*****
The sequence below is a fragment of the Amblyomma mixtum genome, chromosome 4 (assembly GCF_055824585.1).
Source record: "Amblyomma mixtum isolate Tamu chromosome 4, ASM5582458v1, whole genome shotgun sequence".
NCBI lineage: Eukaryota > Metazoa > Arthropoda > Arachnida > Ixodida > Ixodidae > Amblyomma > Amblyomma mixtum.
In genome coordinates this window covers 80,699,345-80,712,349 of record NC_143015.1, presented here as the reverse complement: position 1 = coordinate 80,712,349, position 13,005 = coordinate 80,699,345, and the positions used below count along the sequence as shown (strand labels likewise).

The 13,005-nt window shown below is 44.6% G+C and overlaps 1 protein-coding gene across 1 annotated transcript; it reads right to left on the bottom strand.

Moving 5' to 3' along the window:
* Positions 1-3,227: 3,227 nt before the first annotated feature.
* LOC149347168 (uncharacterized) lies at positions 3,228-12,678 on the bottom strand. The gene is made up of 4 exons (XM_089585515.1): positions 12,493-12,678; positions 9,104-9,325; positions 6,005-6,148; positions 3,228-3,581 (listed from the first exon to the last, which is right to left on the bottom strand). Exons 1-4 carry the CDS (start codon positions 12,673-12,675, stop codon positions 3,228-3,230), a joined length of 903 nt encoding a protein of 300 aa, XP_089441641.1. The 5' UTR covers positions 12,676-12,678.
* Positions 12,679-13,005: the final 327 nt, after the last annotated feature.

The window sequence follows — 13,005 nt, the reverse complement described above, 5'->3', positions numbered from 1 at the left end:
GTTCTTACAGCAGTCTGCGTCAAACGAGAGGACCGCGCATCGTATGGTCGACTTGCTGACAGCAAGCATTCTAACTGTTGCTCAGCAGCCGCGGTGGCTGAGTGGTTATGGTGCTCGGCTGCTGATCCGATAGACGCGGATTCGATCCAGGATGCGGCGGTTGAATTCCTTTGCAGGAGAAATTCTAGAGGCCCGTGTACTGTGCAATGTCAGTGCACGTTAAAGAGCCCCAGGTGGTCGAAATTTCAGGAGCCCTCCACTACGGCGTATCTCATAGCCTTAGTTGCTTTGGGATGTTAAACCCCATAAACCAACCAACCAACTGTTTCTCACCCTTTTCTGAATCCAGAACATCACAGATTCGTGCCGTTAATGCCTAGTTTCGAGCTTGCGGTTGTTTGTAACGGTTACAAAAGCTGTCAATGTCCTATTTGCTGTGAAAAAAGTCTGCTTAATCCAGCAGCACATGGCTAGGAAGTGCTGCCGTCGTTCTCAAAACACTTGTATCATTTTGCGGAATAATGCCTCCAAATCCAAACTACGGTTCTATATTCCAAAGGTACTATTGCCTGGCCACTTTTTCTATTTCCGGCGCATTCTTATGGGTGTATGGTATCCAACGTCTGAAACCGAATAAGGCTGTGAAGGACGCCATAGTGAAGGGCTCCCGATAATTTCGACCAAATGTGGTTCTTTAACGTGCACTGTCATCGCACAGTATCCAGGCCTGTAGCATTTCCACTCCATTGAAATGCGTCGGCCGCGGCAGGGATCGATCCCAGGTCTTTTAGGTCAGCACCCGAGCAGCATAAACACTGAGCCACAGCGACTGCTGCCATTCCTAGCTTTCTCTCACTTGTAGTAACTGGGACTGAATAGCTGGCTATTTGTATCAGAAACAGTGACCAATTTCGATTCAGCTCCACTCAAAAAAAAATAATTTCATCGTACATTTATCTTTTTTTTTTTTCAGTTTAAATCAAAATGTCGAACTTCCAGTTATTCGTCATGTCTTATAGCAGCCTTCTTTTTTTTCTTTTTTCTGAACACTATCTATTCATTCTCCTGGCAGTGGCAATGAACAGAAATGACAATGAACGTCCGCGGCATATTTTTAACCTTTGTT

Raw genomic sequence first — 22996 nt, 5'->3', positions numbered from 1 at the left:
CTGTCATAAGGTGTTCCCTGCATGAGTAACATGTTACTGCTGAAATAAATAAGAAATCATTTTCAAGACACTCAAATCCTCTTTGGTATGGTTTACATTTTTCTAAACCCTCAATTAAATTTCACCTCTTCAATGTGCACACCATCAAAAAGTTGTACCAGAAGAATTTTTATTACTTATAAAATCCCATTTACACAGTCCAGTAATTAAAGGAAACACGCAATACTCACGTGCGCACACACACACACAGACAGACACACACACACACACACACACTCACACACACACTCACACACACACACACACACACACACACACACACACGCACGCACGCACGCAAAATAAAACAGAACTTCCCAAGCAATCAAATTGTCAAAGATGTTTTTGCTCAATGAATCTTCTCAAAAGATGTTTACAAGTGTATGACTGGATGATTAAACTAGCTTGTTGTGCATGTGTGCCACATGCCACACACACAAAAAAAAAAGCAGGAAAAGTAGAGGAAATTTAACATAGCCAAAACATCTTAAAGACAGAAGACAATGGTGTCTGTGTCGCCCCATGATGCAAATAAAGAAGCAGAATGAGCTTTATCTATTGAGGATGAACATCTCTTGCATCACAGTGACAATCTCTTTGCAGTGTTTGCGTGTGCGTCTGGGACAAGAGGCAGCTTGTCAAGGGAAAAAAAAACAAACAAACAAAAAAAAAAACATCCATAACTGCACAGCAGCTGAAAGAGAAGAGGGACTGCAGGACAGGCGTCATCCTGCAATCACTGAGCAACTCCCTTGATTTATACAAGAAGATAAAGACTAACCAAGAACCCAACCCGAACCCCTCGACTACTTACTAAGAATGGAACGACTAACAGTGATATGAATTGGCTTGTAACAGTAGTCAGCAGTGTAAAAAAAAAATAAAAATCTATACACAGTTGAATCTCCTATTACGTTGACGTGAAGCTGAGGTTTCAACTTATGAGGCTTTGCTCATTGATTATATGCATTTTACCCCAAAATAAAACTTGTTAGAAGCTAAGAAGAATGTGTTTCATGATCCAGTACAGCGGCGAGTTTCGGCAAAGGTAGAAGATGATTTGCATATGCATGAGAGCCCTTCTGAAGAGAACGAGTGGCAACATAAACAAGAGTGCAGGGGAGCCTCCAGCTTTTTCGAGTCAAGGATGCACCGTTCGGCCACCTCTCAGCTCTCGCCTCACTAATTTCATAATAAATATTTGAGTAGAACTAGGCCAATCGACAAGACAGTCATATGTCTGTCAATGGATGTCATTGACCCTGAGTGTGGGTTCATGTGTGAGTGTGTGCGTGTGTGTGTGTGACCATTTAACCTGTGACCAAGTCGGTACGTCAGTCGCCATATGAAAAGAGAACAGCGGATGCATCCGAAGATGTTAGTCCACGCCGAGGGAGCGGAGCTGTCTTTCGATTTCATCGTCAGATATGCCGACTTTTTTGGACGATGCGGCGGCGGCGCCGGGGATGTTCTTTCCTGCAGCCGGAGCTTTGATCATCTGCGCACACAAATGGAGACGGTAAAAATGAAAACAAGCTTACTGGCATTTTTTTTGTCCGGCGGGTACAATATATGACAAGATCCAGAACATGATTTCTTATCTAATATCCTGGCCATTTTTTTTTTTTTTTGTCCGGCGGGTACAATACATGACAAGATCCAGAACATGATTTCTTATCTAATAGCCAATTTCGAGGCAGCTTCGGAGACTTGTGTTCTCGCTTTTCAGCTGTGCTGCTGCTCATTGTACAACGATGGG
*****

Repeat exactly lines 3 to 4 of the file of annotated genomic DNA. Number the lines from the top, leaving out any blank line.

NCBI lineage: Eukaryota > Metazoa > Arthropoda > Arachnida > Ixodida > Ixodidae > Amblyomma > Amblyomma mixtum.
In genome coordinates this window covers 80,699,345-80,712,349 of record NC_143015.1, presented here as the reverse complement: position 1 = coordinate 80,712,349, position 13,005 = coordinate 80,699,345, and the positions used below count along the sequence as shown (strand labels likewise).